There’s no worse feeling than when you finish writing your resume, go back to re-read it, and find that it just doesn’t speak to how valuable you are.
Don’t feel bad if you’ve experienced this – resume writing is not easy! Unless you are a certified career coach, it’s tough to know how to write your career story in a way that will make the hiring manager drop everything, pick up the phone, and call you in for an interview.
When speaking to our members, we find that they have incredible accomplishments and achievements, however, they haven’t expressed them in the most exciting way possible. This is often because of two reasons:
- They (mentally) fill in the gaps. When writing a resume, our mind naturally tells the story of how we overcame insurmountable odds, launched a new product under budget and ahead of schedule, or created record breaking sales. But that doesn’t always make it on to the resume.
- They write for themselves, not the reader. Remember that you are not the reader – HR is, the Hiring Manager is, the CEO is. Scan through your resume and as you read each bullet point, ask yourself: “What’s in it for them?” A bullet point that reads “Managed 10 Direct Reports” is great, but all it tells the reader is that you have managed ten reports. It doesn’t speak to how well you managed them or what you and your team achieved (and furthermore, can you do this for the reader).
So when we write a resume that doesn’t seem to show the true impact, it’s usually because we aren’t providing enough (or any) context.
By adding proper context, you frame achievements in a way that completes a story for the reader. It does this by providing not only the action you took, the result that came from your action (like a classic Problem- Action- Result Story), but it also shows the greater impact for the organization.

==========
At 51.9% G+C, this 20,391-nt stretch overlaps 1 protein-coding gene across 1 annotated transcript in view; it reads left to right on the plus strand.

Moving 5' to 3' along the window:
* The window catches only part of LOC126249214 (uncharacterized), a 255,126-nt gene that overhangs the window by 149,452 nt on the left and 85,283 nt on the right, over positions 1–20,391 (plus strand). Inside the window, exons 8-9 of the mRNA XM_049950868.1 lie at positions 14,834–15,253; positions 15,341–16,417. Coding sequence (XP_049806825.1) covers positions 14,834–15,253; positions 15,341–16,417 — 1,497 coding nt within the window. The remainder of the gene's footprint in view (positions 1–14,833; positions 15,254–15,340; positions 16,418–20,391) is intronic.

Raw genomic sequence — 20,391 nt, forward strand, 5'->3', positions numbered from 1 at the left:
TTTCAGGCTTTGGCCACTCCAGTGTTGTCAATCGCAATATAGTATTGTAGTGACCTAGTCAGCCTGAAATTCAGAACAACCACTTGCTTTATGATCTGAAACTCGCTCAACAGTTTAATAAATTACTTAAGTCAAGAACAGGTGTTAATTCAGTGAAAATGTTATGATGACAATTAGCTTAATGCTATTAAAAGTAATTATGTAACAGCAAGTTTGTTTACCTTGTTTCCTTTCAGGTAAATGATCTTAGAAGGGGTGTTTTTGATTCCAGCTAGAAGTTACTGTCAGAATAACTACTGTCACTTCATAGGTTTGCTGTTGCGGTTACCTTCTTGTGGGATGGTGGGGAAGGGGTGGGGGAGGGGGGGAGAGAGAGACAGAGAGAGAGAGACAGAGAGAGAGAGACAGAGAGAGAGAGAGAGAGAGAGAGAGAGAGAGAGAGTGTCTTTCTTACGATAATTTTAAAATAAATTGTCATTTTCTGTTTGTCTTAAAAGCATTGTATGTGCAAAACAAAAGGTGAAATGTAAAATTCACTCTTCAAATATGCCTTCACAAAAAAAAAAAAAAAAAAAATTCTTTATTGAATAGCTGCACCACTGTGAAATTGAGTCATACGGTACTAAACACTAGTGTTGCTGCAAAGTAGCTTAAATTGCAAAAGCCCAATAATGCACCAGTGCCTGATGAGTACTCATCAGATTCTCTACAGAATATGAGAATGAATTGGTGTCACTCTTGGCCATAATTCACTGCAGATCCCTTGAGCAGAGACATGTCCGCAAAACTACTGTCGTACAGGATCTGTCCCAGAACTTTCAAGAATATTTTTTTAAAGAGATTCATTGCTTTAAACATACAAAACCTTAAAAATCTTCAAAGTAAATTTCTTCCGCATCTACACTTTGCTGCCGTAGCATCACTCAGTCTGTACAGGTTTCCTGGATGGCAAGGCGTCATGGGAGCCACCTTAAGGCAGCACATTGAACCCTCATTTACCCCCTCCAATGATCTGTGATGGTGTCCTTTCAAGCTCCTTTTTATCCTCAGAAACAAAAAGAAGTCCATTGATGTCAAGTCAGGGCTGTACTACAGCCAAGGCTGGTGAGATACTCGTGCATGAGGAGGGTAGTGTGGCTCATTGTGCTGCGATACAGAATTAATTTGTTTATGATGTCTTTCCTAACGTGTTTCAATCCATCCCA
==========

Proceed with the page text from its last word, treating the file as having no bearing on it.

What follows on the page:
(To check if the bullet points on your resume will capture the reader’s attention, use the ‘so what test.’)
Here are two examples of how you can provide greater context to your story, and in turn, show your value to employers.
- When you’ve reversed loss/poor performance
Did you generate $1MM in sales within the first six months of starting? Impressive! But can you add more context to make this accomplishment even more exciting?
For example: “Generated $1MM and reversed two years of declining sales within six months of starting by aligning the sales and marketing teams’ strategy.”
- When you work for a smaller company or department
You may have been a territory manager for one company where $10M in sales was no big deal, followed by a VP of Sales for a smaller company where $1M is a new record. In this scenario, contextualization helps the reader understand that even though you may have generated less in sales, you’ve raised the bar substantially!
Did your efforts help the company stay above water during a critical moment? Did it help them achieve revenue targets to receive funding? Find ways to add impact to your already impressive accomplishments so the reader can visualize the story.
When you finish writing your resume, ask a colleague or career advisor to take a look and provide an honest opinion: does your resume show how valuable you are to employers? Or does it only manage to scratch the surface?